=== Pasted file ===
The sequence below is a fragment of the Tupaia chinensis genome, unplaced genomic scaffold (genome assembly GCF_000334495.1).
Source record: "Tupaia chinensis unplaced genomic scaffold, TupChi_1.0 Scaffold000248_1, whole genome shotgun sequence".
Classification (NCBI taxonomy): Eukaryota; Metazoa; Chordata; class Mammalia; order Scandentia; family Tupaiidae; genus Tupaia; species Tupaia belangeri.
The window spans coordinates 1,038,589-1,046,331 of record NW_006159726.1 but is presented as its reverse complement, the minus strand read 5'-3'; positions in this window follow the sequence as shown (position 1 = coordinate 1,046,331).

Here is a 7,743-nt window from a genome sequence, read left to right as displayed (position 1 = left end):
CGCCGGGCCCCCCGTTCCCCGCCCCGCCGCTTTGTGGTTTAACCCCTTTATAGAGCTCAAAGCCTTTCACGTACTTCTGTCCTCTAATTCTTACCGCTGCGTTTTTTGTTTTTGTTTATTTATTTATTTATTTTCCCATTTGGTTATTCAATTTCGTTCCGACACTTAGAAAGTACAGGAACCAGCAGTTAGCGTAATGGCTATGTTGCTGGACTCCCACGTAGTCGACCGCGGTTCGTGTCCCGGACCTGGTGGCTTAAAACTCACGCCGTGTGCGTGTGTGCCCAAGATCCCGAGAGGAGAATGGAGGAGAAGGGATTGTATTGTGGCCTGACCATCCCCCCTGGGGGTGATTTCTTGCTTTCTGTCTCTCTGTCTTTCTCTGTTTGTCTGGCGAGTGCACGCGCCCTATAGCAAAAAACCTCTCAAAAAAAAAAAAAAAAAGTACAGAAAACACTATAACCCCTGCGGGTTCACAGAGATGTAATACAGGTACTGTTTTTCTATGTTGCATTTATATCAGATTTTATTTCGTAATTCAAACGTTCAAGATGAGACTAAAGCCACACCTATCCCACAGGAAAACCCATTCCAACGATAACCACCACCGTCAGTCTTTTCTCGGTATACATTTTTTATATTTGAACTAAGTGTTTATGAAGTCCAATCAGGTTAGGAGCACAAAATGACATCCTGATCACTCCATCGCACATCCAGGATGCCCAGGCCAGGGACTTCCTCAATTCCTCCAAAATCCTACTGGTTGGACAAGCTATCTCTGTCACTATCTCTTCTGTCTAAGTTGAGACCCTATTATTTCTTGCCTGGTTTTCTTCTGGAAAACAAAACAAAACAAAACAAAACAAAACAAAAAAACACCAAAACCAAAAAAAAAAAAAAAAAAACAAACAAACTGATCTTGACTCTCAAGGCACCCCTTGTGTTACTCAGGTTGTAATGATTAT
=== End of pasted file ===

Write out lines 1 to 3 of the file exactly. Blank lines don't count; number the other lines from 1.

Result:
The sequence below is a fragment of the Tupaia chinensis genome, unplaced genomic scaffold (genome assembly GCF_000334495.1).
Source record: "Tupaia chinensis unplaced genomic scaffold, TupChi_1.0 Scaffold000248_1, whole genome shotgun sequence".
Classification (NCBI taxonomy): Eukaryota; Metazoa; Chordata; class Mammalia; order Scandentia; family Tupaiidae; genus Tupaia; species Tupaia belangeri.